By Michelle Watts
Faculty Director, School of Security and Global Studies
Co-authored by Mark Colwell
In a previous article, AMU graduate student Mark Colwell and I discussed our exploration of how tribes in Alaska use information technology (IT). Through a research grant from APUS, we had the opportunity to examine the dynamics of IT among tribes in Alaska and Arizona.
A Loss for the Tribal Community
In Ketchikan, Alaska, I attempted to make contact with a tribal leader who had been helpful and encouraging. He helped me gain permission to attend a tribal budget meeting scheduled for July 2017 in Flagstaff, Arizona.
When I did not hear from him, I assumed he was busy and trusted that we would hear from him when he was available. By the end of the week in Juneau, however, I learned the very sad news that Edward (Sam) Thomas Jr., a highly respected tribal leader, had passed away at age 52. I learned of his death when I contacted the Tlingit Haida Central Council in Juneau and was told in a message that the council was closed out of respect for Sam Thomas.
Thomas, whose work ethic was clearly evident through his career, was well known for his activism. He served, among other positions, on the Prince of Wales Community Advisory, as the Alaska representative on the National Indian Reservations Roads Advisory Council, as co-chair of the Tribal Interior Budget Council and as the Sixth Vice President to the Tlingit Haida Central Council.
I tried to meet with another leader upon my return to Ketchikan two weeks later, but unfortunately he was ill. This is often the case with field research – days packed with interviews are sometimes followed by meetings that fall through.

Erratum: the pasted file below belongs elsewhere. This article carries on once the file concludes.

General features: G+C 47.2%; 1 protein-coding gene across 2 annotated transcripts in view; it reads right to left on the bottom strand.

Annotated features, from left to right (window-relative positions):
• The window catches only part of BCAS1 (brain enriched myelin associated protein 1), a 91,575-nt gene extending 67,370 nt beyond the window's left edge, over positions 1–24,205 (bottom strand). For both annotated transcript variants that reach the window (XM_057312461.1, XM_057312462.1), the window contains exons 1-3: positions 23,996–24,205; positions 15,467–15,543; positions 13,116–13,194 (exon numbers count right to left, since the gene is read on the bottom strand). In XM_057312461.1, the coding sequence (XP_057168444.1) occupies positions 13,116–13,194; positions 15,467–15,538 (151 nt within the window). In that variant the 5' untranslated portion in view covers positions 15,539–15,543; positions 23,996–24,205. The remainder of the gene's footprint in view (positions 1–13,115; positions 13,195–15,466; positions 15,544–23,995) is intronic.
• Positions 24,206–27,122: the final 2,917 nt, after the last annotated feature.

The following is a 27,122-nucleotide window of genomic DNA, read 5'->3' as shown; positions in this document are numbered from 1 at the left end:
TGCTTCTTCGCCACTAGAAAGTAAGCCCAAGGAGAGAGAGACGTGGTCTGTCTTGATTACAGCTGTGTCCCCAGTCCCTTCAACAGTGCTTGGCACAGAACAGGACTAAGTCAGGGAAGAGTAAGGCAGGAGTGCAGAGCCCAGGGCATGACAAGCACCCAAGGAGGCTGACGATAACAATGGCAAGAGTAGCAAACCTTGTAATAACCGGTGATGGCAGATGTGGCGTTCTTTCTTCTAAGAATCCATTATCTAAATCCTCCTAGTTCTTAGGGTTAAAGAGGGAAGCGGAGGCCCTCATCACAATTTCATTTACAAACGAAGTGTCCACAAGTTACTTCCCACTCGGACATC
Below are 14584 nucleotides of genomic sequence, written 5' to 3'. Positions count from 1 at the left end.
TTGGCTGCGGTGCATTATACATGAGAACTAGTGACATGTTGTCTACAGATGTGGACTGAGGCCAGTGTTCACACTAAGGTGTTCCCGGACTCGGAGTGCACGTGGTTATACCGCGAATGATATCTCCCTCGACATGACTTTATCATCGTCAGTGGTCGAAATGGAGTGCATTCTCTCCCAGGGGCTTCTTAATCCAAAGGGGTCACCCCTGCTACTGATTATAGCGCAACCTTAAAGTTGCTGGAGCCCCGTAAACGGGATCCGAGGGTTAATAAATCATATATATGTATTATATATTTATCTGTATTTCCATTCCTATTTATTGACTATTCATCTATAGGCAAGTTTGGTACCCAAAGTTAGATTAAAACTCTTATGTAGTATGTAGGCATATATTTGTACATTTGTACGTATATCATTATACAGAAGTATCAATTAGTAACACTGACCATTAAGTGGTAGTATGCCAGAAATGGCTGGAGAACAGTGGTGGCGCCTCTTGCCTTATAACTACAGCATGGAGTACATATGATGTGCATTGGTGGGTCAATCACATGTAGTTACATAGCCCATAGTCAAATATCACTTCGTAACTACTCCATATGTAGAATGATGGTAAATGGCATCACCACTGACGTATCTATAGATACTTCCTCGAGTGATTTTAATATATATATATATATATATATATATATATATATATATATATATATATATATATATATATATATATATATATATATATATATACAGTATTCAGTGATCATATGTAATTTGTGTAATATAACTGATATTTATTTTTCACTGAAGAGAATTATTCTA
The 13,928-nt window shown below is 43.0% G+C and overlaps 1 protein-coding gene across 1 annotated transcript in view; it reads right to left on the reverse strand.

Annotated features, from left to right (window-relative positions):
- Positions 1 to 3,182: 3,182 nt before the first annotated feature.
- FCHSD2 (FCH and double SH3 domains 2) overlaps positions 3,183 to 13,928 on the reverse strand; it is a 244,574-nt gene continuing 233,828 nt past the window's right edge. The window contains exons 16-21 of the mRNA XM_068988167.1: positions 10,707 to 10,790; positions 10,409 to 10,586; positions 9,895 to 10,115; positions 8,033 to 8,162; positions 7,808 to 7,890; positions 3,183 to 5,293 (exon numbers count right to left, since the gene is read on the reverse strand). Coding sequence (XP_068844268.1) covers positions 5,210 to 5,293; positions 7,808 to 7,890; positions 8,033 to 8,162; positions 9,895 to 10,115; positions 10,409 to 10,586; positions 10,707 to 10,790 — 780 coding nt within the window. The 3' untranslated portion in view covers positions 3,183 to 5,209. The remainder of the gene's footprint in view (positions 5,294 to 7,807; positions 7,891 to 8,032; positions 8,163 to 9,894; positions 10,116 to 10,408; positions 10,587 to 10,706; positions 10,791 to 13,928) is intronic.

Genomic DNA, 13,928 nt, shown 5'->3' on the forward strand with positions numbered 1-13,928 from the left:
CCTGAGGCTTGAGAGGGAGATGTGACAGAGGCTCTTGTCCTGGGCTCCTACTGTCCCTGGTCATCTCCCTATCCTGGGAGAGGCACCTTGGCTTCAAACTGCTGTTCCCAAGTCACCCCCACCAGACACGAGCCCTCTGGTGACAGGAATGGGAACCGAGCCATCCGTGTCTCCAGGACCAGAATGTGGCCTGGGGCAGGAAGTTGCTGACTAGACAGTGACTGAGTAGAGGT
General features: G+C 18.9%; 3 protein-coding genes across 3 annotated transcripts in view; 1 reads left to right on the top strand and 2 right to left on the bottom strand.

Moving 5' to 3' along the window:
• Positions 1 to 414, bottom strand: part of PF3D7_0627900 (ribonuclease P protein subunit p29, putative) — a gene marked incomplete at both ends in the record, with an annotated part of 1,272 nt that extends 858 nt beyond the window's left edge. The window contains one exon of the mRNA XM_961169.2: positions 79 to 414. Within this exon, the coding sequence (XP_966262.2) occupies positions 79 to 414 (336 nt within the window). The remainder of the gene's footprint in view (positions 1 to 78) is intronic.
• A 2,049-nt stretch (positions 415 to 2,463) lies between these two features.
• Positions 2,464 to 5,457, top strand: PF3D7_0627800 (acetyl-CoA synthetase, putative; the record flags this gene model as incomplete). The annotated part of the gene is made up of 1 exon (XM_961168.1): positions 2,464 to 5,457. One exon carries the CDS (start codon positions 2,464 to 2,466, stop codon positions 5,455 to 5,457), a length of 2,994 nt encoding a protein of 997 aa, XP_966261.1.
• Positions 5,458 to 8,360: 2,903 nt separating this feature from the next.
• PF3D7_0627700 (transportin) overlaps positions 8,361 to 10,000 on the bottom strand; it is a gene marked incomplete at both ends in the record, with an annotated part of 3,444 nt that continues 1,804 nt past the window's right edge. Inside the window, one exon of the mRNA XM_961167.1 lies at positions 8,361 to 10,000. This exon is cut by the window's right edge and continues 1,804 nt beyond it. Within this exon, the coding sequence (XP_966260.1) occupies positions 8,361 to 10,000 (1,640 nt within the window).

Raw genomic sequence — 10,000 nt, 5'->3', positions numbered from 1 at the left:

Searching Tribal Archives in Juneau
In Juneau, we had the good fortune to be hosted by the Sealaska Heritage Institute, a nonprofit dedicated to promoting cultural diversity and cross-cultural understanding. We spent two afternoons combing through documents the archivist had been kind enough to set aside for us.
We were able to read about tribal committee meetings, court cases that shed light on the historical development of the tribes and a book on how the tribes are employing geospatial information systems (GIS). What was surprising was not only that many tribes have been using GIS for years, but also the broad range of areas in which GIS is employed, ranging from education, public safety and natural resource management to tribal governance and cultural preservation. One example is the Squaxin Island Tribe, which employed GIS to develop a selection tool that aids in choosing optimal locations for salmon habitat restoration projects.
Attending a Tribal Meeting in Arizona
I had the opportunity to attend the aforementioned Tribal Interior Budget Council meeting in July in Flagstaff. I approached the meeting with much trepidation for several reasons. I am an outsider, with no Native American heritage and not part of the group that attends these meetings regularly.
Still not convinced of the wisdom of this trip, I flew to Phoenix mid-afternoon and was greeted by a blast of 100-degree heat. The pre-arranged shuttle was more than 30 minutes late, and several of us sat baking outside the airport, waiting.
Another problem was that the shuttle service did not go to the resort where the meetings were being held. I was told that the site was “in the middle of nowhere.”